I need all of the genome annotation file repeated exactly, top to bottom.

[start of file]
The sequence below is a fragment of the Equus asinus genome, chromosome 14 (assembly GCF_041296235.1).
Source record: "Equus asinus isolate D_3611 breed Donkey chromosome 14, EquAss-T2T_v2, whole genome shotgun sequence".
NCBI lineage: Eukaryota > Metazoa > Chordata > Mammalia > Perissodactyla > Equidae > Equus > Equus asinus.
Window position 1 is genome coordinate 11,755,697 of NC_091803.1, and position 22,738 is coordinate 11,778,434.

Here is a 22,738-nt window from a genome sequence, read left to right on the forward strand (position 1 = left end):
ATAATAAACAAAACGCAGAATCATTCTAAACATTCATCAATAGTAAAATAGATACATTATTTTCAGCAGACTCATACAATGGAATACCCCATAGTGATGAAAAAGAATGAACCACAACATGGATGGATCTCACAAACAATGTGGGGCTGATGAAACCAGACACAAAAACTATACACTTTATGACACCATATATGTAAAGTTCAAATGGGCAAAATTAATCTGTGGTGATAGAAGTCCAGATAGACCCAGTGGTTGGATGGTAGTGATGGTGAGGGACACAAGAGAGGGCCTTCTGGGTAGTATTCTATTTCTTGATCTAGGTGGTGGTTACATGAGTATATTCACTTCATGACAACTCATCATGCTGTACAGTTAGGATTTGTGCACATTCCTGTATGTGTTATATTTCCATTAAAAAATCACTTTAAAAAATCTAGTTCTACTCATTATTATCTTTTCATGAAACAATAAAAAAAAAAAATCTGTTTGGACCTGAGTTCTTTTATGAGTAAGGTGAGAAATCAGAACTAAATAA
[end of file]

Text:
The sequence below is a fragment of the Equus asinus genome, chromosome 14 (assembly GCF_041296235.1).
Source record: "Equus asinus isolate D_3611 breed Donkey chromosome 14, EquAss-T2T_v2, whole genome shotgun sequence".
NCBI lineage: Eukaryota > Metazoa > Chordata > Mammalia > Perissodactyla > Equidae > Equus > Equus asinus.
Window position 1 is genome coordinate 11,755,697 of NC_091803.1, and position 22,738 is coordinate 11,778,434.

Here is a 22,738-nt window from a genome sequence, read left to right on the forward strand (position 1 = left end):
ATAATAAACAAAACGCAGAATCATTCTAAACATTCATCAATAGTAAAATAGATACATTATTTTCAGCAGACTCATACAATGGAATACCCCATAGTGATGAAAAAGAATGAACCACAACATGGATGGATCTCACAAACAATGTGGGGCTGATGAAACCAGACACAAAAACTATACACTTTATGACACCATATATGTAAAGTTCAAATGGGCAAAATTAATCTGTGGTGATAGAAGTCCAGATAGACCCAGTGGTTGGATGGTAGTGATGGTGAGGGACACAAGAGAGGGCCTTCTGGGTAGTATTCTATTTCTTGATCTAGGTGGTGGTTACATGAGTATATTCACTTCATGACAACTCATCATGCTGTACAGTTAGGATTTGTGCACATTCCTGTATGTGTTATATTTCCATTAAAAAATCACTTTAAAAAATCTAGTTCTACTCATTATTATCTTTTCATGAAACAATAAAAAAAAAAAATCTGTTTGGACCTGAGTTCTTTTATGAGTAAGGTGAGAAATCAGAACTAAATAA